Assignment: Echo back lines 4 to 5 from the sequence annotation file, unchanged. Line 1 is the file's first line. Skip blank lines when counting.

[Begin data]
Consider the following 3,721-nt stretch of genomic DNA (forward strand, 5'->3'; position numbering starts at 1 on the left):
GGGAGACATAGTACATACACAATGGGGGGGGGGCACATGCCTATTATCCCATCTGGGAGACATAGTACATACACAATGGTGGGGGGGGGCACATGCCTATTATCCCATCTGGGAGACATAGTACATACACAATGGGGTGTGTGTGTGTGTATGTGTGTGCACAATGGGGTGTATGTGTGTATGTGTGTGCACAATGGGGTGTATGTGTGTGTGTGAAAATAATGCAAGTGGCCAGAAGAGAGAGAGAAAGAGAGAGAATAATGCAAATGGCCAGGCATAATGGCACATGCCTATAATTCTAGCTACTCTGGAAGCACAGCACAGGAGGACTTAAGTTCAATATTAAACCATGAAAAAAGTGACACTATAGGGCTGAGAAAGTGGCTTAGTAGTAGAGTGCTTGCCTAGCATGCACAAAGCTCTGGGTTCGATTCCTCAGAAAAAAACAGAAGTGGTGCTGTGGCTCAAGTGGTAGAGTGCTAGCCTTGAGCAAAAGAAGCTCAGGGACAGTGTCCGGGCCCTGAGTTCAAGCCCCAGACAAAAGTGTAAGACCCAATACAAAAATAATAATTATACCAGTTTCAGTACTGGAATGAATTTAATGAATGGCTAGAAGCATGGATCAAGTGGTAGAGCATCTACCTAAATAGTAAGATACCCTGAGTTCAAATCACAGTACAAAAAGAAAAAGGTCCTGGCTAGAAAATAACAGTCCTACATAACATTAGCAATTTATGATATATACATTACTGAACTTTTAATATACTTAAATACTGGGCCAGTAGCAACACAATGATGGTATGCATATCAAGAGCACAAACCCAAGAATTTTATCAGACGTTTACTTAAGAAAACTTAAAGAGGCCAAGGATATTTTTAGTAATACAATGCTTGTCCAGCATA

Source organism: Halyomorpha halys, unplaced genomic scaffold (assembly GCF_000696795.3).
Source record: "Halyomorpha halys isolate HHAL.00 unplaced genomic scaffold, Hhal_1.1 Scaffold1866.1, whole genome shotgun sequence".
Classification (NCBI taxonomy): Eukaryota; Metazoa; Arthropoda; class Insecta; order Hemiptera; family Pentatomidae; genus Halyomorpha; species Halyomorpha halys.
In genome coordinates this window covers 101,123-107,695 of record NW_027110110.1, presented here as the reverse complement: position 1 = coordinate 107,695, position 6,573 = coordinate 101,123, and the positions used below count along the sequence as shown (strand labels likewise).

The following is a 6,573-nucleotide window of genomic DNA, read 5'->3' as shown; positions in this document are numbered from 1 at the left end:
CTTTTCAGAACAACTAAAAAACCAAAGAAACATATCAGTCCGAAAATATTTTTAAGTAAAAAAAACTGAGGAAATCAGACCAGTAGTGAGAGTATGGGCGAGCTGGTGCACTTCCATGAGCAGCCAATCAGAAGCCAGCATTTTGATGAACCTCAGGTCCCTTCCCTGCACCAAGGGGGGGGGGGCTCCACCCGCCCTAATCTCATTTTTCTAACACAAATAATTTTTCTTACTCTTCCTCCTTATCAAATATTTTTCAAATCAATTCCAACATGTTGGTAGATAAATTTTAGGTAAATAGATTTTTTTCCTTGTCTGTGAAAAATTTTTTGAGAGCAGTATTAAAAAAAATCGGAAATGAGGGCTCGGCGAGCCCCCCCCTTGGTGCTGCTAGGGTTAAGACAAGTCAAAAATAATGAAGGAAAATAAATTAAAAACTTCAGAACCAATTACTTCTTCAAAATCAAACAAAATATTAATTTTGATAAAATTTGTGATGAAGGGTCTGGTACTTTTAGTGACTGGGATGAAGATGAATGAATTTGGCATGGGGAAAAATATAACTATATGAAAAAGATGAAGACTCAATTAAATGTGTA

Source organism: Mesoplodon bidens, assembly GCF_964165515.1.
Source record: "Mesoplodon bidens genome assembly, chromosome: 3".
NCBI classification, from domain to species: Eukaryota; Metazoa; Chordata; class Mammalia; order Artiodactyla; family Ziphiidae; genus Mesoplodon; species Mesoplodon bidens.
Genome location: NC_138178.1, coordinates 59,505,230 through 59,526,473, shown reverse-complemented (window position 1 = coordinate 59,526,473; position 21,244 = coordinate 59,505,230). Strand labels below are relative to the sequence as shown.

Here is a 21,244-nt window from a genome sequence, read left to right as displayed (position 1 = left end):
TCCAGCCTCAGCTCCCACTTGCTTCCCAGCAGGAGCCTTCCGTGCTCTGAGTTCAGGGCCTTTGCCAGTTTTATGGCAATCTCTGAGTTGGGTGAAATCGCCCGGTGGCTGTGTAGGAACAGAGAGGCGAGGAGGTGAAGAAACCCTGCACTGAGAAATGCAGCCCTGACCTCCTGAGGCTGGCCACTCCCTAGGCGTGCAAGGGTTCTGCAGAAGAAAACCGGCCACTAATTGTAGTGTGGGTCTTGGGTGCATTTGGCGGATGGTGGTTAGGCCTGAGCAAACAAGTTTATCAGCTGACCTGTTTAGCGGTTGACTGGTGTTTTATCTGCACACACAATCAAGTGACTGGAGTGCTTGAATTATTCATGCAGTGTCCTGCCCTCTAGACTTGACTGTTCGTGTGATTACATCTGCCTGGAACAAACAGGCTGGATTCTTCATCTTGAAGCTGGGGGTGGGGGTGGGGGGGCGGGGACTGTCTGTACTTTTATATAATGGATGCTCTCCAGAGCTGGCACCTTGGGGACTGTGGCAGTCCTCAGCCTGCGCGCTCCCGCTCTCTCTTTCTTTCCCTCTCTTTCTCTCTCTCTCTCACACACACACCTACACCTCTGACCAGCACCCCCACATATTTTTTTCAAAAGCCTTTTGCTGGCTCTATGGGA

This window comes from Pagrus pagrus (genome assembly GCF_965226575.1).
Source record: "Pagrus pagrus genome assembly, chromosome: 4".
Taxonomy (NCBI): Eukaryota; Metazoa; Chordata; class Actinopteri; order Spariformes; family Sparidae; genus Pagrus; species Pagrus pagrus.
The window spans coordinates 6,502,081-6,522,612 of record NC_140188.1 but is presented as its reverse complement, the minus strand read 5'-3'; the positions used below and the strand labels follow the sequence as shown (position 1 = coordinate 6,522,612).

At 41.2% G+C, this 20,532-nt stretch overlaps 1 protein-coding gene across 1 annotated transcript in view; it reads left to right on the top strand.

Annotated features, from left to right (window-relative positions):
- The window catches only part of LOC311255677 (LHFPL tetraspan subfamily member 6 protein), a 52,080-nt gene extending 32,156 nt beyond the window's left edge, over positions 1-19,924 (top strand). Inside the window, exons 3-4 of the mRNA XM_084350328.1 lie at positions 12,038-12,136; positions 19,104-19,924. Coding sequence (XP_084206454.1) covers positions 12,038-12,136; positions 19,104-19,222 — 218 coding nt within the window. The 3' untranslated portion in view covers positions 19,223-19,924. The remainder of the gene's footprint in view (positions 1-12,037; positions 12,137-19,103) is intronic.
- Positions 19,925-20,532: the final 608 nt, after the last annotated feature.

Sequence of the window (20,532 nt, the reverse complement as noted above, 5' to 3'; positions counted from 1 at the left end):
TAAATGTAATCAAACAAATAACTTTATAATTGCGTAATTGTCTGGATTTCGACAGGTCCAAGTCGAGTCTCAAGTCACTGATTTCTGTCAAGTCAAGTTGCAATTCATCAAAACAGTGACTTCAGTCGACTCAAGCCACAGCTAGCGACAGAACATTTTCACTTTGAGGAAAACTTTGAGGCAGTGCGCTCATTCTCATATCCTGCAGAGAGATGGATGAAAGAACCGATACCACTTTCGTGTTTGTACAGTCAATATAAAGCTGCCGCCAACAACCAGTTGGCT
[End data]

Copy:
Source record: "Halyomorpha halys isolate HHAL.00 unplaced genomic scaffold, Hhal_1.1 Scaffold1866.1, whole genome shotgun sequence".
Classification (NCBI taxonomy): Eukaryota; Metazoa; Arthropoda; class Insecta; order Hemiptera; family Pentatomidae; genus Halyomorpha; species Halyomorpha halys.